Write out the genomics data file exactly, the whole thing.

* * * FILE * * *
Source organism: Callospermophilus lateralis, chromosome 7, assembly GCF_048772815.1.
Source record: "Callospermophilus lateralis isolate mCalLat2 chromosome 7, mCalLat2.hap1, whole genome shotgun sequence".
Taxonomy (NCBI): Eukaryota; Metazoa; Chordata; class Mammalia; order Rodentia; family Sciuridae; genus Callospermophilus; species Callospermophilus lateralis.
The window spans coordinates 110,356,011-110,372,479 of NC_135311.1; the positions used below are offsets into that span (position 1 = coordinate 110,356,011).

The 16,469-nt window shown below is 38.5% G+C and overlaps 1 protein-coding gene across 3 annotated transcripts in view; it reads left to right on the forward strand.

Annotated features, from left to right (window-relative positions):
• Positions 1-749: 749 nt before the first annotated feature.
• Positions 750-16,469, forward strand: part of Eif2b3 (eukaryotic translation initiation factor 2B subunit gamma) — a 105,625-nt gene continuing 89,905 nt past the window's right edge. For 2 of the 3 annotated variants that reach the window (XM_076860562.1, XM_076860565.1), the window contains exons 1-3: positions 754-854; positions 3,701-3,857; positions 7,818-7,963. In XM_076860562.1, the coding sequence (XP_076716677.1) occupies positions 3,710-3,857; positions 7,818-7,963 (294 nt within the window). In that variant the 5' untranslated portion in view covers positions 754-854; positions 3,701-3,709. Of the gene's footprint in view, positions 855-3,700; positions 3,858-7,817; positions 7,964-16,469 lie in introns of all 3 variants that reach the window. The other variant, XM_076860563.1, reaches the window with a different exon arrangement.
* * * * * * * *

Source organism: Callospermophilus lateralis, chromosome 7, assembly GCF_048772815.1.
Source record: "Callospermophilus lateralis isolate mCalLat2 chromosome 7, mCalLat2.hap1, whole genome shotgun sequence".
Taxonomy (NCBI): Eukaryota; Metazoa; Chordata; class Mammalia; order Rodentia; family Sciuridae; genus Callospermophilus; species Callospermophilus lateralis.
The window spans coordinates 110,356,011-110,372,479 of NC_135311.1; the positions used below are offsets into that span (position 1 = coordinate 110,356,011).

The 16,469-nt window shown below is 38.5% G+C and overlaps 1 protein-coding gene across 3 annotated transcripts in view; it reads left to right on the forward strand.

Annotated features, from left to right (window-relative positions):
• Positions 1-749: 749 nt before the first annotated feature.
• Positions 750-16,469, forward strand: part of Eif2b3 (eukaryotic translation initiation factor 2B subunit gamma) — a 105,625-nt gene continuing 89,905 nt past the window's right edge. For 2 of the 3 annotated variants that reach the window (XM_076860562.1, XM_076860565.1), the window contains exons 1-3: positions 754-854; positions 3,701-3,857; positions 7,818-7,963. In XM_076860562.1, the coding sequence (XP_076716677.1) occupies positions 3,710-3,857; positions 7,818-7,963 (294 nt within the window). In that variant the 5' untranslated portion in view covers positions 754-854; positions 3,701-3,709. Of the gene's footprint in view, positions 855-3,700; positions 3,858-7,817; positions 7,964-16,469 lie in introns of all 3 variants that reach the window. The other variant, XM_076860563.1, reaches the window with a different exon arrangement.